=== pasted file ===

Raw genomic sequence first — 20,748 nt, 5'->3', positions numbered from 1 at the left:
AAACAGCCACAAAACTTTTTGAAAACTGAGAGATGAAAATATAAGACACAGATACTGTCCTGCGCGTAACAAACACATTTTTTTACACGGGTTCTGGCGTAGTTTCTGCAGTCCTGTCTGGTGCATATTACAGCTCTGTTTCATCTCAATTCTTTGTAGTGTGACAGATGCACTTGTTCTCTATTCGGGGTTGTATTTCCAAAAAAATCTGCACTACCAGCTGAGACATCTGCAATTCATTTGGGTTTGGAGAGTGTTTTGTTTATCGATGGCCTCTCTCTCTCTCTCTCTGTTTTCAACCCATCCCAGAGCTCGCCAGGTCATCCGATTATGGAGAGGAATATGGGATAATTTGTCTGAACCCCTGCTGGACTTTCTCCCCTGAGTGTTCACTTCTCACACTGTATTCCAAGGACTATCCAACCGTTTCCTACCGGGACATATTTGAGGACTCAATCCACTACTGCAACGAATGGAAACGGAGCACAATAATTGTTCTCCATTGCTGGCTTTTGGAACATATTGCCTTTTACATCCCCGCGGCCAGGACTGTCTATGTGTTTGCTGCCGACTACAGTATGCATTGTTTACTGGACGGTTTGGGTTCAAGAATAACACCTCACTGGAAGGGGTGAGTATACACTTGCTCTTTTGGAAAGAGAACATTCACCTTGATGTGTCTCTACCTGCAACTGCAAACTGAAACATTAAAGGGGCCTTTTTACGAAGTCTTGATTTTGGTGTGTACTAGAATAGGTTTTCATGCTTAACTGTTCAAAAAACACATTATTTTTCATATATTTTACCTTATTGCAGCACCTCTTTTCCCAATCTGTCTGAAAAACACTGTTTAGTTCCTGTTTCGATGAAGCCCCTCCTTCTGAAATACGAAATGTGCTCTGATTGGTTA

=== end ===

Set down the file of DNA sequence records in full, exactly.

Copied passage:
Raw genomic sequence first — 20,748 nt, 5'->3', positions numbered from 1 at the left:
AAACAGCCACAAAACTTTTTGAAAACTGAGAGATGAAAATATAAGACACAGATACTGTCCTGCGCGTAACAAACACATTTTTTTACACGGGTTCTGGCGTAGTTTCTGCAGTCCTGTCTGGTGCATATTACAGCTCTGTTTCATCTCAATTCTTTGTAGTGTGACAGATGCACTTGTTCTCTATTCGGGGTTGTATTTCCAAAAAAATCTGCACTACCAGCTGAGACATCTGCAATTCATTTGGGTTTGGAGAGTGTTTTGTTTATCGATGGCCTCTCTCTCTCTCTCTCTGTTTTCAACCCATCCCAGAGCTCGCCAGGTCATCCGATTATGGAGAGGAATATGGGATAATTTGTCTGAACCCCTGCTGGACTTTCTCCCCTGAGTGTTCACTTCTCACACTGTATTCCAAGGACTATCCAACCGTTTCCTACCGGGACATATTTGAGGACTCAATCCACTACTGCAACGAATGGAAACGGAGCACAATAATTGTTCTCCATTGCTGGCTTTTGGAACATATTGCCTTTTACATCCCCGCGGCCAGGACTGTCTATGTGTTTGCTGCCGACTACAGTATGCATTGTTTACTGGACGGTTTGGGTTCAAGAATAACACCTCACTGGAAGGGGTGAGTATACACTTGCTCTTTTGGAAAGAGAACATTCACCTTGATGTGTCTCTACCTGCAACTGCAAACTGAAACATTAAAGGGGCCTTTTTACGAAGTCTTGATTTTGGTGTGTACTAGAATAGGTTTTCATGCTTAACTGTTCAAAAAACACATTATTTTTCATATATTTTACCTTATTGCAGCACCTCTTTTCCCAATCTGTCTGAAAAACACTGTTTAGTTCCTGTTTCGATGAAGCCCCTCCTTCTGAAATACGAAATGTGCTCTGATTGGTTA